More Trivia from Sakura Killers
Director: Richard Ward
Writer: David Marks screenplay, Dusty Nelson, George Tan
Producers: K.L. Lim, Roy McAree
Sakura Killers. Ah, how can one find words of such levity, such beauty, as to accurately describe such a wondrous piece of art? ;)
The film opens on a deadly mission into a research lab. The Sakura Killers, a covert branch of corrupt practitioners in the art of Ninjitsu, steal a video tape containing crucial info about a scientific experiment in genetic splicing. They kill a few stooges and escape into the night using all manner of inhuman wall-climbing and surreptitious martial arts techniques. The Colonel (Chuck Connors), is a tough 'Ninja Buster' who hears of the crime and realises the catastrophic effect that could be wreaked on the world if this information falls into the wrong hands. As Dennis later reveals, this huge security breach 'could effect the growth of crops in the USA' :)
The Colonel dispatches ace agents Sonny (Mike Kelly) and Dennis (George Nichols) to Taiwan in a quest to recover the tape and defeat the ferocious Sakura.
They are moping around Taiwan, giving each other vague descriptions of the mission and clearly distressed at being so badly dubbed, when they locate a friend (and creatively named character) called Manji (played by Manji Otsuki) and ask her the following question:
George: "Manji, can we ask you a few questions?"
George: "We think you can help us with the answers."
Unfortunately, Sonny and Dennis get jumped several times and soon realise that they are no match for the Sakura. They seek the help of Manji's uncle, Sugiyama, a ninja master who used to work for the Sakura Organisation and is now in hiding. Sugiyama is aware of the Sakura's treachery to their art and volunteers to train our heroes in the secret ways of the ninja.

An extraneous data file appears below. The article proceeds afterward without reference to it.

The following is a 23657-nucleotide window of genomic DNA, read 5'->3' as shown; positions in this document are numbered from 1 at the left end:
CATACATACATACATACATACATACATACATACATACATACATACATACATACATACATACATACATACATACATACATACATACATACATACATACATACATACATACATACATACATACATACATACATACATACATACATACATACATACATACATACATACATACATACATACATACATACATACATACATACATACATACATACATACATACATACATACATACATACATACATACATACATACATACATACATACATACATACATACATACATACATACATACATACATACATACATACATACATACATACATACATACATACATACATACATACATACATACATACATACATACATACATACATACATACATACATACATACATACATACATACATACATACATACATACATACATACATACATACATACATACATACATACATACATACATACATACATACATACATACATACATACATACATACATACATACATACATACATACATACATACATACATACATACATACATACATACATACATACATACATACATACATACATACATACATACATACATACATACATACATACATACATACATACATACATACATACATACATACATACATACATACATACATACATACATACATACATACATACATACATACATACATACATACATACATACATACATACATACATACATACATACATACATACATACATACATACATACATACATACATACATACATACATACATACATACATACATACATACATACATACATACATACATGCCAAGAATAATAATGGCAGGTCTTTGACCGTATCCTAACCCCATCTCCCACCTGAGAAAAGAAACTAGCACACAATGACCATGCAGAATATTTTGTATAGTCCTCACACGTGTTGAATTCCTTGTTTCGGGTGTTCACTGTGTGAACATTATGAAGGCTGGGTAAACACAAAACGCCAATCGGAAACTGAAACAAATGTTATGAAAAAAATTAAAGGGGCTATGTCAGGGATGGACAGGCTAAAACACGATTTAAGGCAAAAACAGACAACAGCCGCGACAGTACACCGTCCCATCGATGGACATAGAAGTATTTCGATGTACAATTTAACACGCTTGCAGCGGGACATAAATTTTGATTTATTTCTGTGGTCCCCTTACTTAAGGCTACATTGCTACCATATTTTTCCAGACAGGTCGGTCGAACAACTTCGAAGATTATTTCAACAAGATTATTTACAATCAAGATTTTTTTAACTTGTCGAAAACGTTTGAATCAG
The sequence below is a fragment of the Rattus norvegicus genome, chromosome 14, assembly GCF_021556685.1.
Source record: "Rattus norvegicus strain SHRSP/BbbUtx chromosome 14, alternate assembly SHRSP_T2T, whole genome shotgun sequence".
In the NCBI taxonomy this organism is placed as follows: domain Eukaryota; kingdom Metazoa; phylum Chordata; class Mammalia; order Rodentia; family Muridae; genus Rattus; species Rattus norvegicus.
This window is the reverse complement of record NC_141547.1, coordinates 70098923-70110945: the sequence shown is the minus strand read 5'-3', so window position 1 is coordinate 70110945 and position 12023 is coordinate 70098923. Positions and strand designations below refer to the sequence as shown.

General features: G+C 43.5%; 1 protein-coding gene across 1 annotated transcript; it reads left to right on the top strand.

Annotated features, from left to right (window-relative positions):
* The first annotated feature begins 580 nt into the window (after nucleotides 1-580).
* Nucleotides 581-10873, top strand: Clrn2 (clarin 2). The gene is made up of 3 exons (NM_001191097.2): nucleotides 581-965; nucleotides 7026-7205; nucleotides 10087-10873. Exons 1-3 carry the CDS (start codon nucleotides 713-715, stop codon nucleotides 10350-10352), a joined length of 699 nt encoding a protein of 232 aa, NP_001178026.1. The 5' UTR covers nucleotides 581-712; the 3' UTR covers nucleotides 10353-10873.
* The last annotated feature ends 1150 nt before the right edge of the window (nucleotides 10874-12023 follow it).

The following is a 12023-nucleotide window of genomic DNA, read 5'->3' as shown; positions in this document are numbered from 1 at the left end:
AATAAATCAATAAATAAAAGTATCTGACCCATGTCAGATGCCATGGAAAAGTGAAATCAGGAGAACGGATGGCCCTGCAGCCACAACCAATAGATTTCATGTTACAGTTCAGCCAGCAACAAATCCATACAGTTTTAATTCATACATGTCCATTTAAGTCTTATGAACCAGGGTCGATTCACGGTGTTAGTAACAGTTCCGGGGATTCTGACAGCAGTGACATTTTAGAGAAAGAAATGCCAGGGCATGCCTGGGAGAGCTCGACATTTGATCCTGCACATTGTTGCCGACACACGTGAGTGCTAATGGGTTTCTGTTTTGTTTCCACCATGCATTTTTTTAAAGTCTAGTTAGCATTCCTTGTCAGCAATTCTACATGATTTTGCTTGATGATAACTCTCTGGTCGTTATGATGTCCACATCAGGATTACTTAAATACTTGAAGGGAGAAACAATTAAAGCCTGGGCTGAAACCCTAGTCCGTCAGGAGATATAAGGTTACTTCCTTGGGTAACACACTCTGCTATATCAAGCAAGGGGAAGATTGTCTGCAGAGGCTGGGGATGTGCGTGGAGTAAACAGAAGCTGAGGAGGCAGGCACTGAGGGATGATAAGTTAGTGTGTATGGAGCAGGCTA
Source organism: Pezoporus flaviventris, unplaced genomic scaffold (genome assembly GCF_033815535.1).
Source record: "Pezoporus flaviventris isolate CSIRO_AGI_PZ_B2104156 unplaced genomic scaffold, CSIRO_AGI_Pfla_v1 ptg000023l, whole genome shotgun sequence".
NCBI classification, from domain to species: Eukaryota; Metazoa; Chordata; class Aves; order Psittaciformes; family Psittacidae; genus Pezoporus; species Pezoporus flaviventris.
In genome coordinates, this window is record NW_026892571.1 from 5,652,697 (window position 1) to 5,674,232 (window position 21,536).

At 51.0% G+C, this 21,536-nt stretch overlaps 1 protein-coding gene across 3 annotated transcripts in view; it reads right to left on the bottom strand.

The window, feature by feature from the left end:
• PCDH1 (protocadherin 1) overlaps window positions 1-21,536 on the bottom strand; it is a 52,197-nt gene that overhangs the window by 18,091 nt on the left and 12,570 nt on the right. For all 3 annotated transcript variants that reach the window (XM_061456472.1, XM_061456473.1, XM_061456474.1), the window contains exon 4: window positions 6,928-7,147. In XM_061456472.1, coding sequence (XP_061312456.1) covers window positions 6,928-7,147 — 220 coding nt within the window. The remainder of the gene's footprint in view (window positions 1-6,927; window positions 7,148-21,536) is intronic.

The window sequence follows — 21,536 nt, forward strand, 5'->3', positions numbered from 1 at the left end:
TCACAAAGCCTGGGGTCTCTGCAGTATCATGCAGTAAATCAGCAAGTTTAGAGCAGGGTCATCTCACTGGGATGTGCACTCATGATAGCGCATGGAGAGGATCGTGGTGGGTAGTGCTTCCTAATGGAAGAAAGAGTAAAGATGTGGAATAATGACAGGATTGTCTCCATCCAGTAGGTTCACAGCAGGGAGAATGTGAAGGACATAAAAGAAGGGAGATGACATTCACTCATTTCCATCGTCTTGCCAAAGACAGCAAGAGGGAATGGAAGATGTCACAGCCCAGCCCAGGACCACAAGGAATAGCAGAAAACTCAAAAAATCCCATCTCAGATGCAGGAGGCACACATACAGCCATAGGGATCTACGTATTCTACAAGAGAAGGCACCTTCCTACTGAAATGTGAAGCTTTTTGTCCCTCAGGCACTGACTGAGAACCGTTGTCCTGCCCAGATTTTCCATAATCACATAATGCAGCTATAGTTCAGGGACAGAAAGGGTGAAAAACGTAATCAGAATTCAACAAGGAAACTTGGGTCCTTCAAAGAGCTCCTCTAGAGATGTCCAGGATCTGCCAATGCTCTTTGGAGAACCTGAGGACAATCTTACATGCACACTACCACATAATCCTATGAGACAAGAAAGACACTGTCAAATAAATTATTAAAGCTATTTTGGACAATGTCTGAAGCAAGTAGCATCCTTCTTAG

Despite the fact that they master this lifelong craft in a matter of days, these training scenes are some of the most rewarding in the movie. Sonny and Dennis run up mountains whilst trying to balance straw hats against their chests, they punch bales of hay, nail some nimble sword moves and generally leap about, blocking and chopsockying their way to ninja status.
From this point on, the film likes to endow our heroes with supernatural qualities. For example, once they have learnt to use ninja weapons like smoke bombs, Sonny and Dennis have the uncanny ability to change into their ninja outfits and cool devil masks in a single cutaway shot! :)
We are soon into the final setpiece of the movie, the explosive fight with Sonny, Dennis and Manji against the Sakura Ninja Master in a deserted, bollarded wasteground. Although the odds are completely unfair i.e: 3 against 1, even then they don't manage to actually defeat him (he is stabbed in a sly fashion by another random girl and then he kills himself). It's still visually interesting though, with engaging production design in the form of the location and three coloured ninja suits - red, lilac and green.
You should also watch out for the smoke bomb trick which disguises the Sakura ninja master among an array of straw-filled scarecrows. Very cool! And who could forget how he burrows under the soil for 50ft and then explodes high into the air? I mean, even an industrial machine would have trouble with that!
And so they do battle. But when the tape is finally returned, does the Colonel really plan to destroy it, or use it for his own ends?
Come on, how about a sequel?
Poor editing, bad acting and terrible dubbing. This movie's one of my favorites!
Yes, it's a goofy ninja movie, but it has a few action flourishes, like psychotic waiters and amusing super-fast ninja crawls. It boasts the same unique low-budget look prevalent in the early-to-mid 80's where projects with little or no substance managed to get off the ground and secure international distribution. It also smacks of the America-Taiwan relationship of movies like Bloodsport or Kickboxer. Think Golem-Globus and Cannon Films and you'll be on the right lines. If you are a fan of that whole Michael Dudikoff era and you fantasize about throwing a few shuriken stars and stealing back into the night, you might just enjoy the surrealistic action and the dark concepts of Sakura Killers.
Chuck Connors lends a stern hand, with his isolated but memorable performance as The Colonel. Most of the other performances are perfunctory at best and too steeped in cheese for me to able to de-cheese for analysis on such short notice :)
Sakura Killers is a hard-to-find gem, with the perfect set up for Sakura Killers 2. It's a shame that Chuck Connors died, because some more 'ninja-busting' was probably written in the (shuriken) stars...
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